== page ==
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Friday, September 23, 2016

The Power of Yelling at Your Plants

Remember your elementary school science experiments? Because it tends not to be a good idea to let 8 year olds plan experiments involving caustic chemicals or live electrical wires, at least one class would always downshift into a project about the effects of talking to plants. The control group plants would be watered but otherwise ignored, while the experimental group would be talked to on a daily basis.

If the teacher were really on her game, there would be a second experimental group. For this group, the plants would not be talked to but yelled at and subject to verbal abuse. If you were lucky, you'd see results that demonstrated that kind words make living things thrive and abuse and indifference make them suffer.

Of course, there was always that killjoy that had to point out that the group that whispered sweet nothings to their plants were probably leaning in closer and marginally increasing the amount of carbon dioxide the plants were exposed to from juvenile exhalations. And, let's not forget that Mrs. Vandersnoot's south-facing classroom, which was roughly 117 degrees for the entire month of September, got an uneven pattern of light exposure across her windows, meaning the "ignored" group was actually in the shade part of the day or something.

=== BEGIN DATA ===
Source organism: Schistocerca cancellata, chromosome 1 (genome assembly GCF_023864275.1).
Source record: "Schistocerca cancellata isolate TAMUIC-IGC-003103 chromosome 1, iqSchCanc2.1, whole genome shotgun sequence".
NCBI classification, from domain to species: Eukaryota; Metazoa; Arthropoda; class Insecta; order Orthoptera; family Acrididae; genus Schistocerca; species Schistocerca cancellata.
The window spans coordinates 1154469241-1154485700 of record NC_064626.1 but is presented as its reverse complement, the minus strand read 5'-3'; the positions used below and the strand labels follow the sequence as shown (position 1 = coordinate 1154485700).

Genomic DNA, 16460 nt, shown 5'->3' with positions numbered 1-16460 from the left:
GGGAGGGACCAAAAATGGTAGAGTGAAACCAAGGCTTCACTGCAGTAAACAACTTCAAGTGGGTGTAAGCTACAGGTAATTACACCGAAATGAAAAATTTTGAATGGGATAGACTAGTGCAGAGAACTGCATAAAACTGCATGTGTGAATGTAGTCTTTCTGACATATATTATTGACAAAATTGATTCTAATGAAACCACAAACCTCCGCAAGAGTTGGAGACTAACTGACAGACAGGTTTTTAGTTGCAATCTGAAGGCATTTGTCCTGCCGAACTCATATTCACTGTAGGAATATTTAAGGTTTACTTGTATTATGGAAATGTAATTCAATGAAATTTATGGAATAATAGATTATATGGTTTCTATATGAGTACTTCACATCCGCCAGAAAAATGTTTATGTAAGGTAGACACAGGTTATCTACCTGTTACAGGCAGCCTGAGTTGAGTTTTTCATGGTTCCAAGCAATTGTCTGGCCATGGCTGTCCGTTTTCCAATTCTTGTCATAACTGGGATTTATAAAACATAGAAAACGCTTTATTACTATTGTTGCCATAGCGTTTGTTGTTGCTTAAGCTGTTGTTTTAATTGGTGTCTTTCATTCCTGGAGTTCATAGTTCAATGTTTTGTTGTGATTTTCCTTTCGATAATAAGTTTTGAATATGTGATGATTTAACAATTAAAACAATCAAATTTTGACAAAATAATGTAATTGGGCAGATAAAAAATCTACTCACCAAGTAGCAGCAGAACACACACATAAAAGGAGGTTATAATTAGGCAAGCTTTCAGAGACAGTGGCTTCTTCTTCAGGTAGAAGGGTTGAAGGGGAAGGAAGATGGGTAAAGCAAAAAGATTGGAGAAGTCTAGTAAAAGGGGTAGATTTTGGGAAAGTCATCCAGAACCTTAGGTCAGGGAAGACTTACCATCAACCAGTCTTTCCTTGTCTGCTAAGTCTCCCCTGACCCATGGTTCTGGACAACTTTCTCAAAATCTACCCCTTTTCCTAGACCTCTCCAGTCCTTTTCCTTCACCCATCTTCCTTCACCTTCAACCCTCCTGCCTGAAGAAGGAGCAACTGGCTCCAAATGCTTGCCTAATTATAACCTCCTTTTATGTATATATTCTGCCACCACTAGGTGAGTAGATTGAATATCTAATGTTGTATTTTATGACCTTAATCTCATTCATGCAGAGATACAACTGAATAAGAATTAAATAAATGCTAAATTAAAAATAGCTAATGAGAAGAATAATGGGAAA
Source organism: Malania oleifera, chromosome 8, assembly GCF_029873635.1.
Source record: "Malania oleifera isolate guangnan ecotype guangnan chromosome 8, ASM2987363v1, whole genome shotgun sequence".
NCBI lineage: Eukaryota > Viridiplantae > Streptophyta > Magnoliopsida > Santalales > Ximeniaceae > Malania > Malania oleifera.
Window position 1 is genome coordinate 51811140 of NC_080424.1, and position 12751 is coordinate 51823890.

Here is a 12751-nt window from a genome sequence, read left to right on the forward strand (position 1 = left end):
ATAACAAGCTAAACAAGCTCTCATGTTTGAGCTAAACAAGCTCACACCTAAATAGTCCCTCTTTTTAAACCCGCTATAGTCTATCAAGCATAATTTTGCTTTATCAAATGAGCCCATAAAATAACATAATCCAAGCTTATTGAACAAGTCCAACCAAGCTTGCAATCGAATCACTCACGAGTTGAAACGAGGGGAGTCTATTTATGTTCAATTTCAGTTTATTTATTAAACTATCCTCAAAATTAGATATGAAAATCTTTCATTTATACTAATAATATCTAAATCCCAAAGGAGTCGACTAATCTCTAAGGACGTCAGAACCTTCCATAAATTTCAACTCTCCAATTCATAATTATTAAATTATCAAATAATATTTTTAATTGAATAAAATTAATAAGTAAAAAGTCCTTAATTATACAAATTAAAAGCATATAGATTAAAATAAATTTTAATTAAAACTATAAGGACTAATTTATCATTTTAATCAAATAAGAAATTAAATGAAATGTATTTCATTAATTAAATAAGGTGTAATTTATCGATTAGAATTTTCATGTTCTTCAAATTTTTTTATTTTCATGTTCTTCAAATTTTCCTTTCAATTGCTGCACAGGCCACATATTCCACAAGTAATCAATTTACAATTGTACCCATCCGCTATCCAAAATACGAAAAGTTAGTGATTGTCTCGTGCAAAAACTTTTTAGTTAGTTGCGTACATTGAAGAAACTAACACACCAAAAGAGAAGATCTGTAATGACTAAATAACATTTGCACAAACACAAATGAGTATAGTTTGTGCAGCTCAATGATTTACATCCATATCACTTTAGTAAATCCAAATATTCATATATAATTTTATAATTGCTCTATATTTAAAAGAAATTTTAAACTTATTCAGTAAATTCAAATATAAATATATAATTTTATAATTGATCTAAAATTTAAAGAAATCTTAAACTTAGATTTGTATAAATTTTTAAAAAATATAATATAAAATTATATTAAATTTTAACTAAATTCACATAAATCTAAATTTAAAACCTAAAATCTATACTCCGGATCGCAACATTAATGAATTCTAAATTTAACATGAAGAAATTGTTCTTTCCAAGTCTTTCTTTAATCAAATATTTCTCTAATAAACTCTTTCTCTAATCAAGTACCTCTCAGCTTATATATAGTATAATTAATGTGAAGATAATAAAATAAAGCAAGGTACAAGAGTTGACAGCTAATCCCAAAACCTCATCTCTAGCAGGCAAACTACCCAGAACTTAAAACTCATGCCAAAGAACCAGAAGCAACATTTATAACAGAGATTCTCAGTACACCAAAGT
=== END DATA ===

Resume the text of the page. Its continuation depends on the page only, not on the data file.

Anyway, I seem to have replicated this experiment in a totally non-scientific way this year. Last year, my good friend told me that she had had success keeping her pepper plants in the garage and hauling them back out for a second season the coming summer. I think some of her peppers are currently on their third year. Anyway, I had to try it.

I saved three huge ceramic planters full of pepper plants in the sunroom. One died, but two were alive come spring, albeit looking a little rough. I hauled the remaining two out into the sun in the spring and hoped they'd produce.

At first, it looked like they would do so, but with not a great yeild; I'd get a couple of peppers once in a while all summer, which was basically fine for our consumption needs.

Then, about a month ago, I pointed at one of the second-year peppers and said out loud, "This thing never has looked healthy, and I'm yanking it at the end of the season."

Lo and behold, the darn thing proceeded to shoot up 6 inches over the course of a week, leaf out in places it was barren before, and set the most impressive set of peppers I have seen in a long time. I now have no choice but to make sure that this plant, along with two other containers full, is put into the greenhouse for protection during the fall, then haul it back into the sunroom or garage or wherever Mr. FC&G's back can stand to carry it.  At this rate, I could be harvesting peppers in November if I get all of these blossoms pollinated before I take them inside.

Maybe I should experiment by being nice to the peppers and bringing them into the house foyer. I haven't exactly broached this subject with Mr. FC&G. Wonder how good peppers are at healing lower back strain?
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